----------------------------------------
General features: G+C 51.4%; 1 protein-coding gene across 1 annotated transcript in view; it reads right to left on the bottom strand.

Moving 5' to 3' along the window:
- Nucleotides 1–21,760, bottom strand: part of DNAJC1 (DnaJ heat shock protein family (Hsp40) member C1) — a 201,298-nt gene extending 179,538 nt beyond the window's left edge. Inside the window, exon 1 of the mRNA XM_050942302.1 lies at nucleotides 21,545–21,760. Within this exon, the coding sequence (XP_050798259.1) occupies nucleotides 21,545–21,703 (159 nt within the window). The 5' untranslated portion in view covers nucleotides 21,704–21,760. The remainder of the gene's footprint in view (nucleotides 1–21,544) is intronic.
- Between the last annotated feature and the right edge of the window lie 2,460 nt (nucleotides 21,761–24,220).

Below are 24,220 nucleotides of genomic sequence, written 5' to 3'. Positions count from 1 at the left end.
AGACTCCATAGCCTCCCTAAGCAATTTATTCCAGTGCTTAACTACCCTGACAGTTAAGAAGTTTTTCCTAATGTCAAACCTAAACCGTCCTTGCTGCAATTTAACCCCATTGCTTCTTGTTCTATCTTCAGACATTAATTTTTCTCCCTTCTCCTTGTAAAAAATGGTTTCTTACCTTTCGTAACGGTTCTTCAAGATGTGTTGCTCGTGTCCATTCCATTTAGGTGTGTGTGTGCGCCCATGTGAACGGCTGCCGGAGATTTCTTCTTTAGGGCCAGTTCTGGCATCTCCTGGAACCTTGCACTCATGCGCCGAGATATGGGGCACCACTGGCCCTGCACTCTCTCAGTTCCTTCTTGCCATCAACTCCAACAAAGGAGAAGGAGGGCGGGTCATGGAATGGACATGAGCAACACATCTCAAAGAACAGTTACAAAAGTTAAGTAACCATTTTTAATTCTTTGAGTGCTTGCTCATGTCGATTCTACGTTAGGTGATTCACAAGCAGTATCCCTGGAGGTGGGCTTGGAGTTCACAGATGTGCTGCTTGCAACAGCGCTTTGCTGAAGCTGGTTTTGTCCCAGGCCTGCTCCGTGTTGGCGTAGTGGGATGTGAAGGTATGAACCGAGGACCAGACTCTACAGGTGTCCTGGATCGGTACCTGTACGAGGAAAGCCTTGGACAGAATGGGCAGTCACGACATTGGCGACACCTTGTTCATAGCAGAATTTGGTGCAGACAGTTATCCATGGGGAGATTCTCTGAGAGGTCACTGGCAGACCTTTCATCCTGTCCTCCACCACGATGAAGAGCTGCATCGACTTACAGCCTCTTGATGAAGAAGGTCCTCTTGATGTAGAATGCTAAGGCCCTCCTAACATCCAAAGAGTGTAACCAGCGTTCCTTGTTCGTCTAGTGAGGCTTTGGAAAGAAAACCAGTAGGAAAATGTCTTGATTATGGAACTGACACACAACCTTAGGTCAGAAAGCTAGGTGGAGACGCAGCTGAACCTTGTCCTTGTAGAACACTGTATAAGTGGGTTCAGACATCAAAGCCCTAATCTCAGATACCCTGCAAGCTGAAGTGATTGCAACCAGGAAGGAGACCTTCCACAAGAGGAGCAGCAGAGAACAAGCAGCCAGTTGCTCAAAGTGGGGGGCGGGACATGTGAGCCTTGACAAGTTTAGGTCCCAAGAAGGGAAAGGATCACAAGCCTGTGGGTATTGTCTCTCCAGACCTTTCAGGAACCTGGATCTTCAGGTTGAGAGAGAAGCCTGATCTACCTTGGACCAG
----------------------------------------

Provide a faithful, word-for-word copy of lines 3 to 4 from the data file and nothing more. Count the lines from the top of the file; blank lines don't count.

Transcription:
- Nucleotides 1–21,760, bottom strand: part of DNAJC1 (DnaJ heat shock protein family (Hsp40) member C1) — a 201,298-nt gene extending 179,538 nt beyond the window's left edge. Inside the window, exon 1 of the mRNA XM_050942302.1 lies at nucleotides 21,545–21,760. Within this exon, the coding sequence (XP_050798259.1) occupies nucleotides 21,545–21,703 (159 nt within the window). The 5' untranslated portion in view covers nucleotides 21,704–21,760. The remainder of the gene's footprint in view (nucleotides 1–21,544) is intronic.
- Between the last annotated feature and the right edge of the window lie 2,460 nt (nucleotides 21,761–24,220).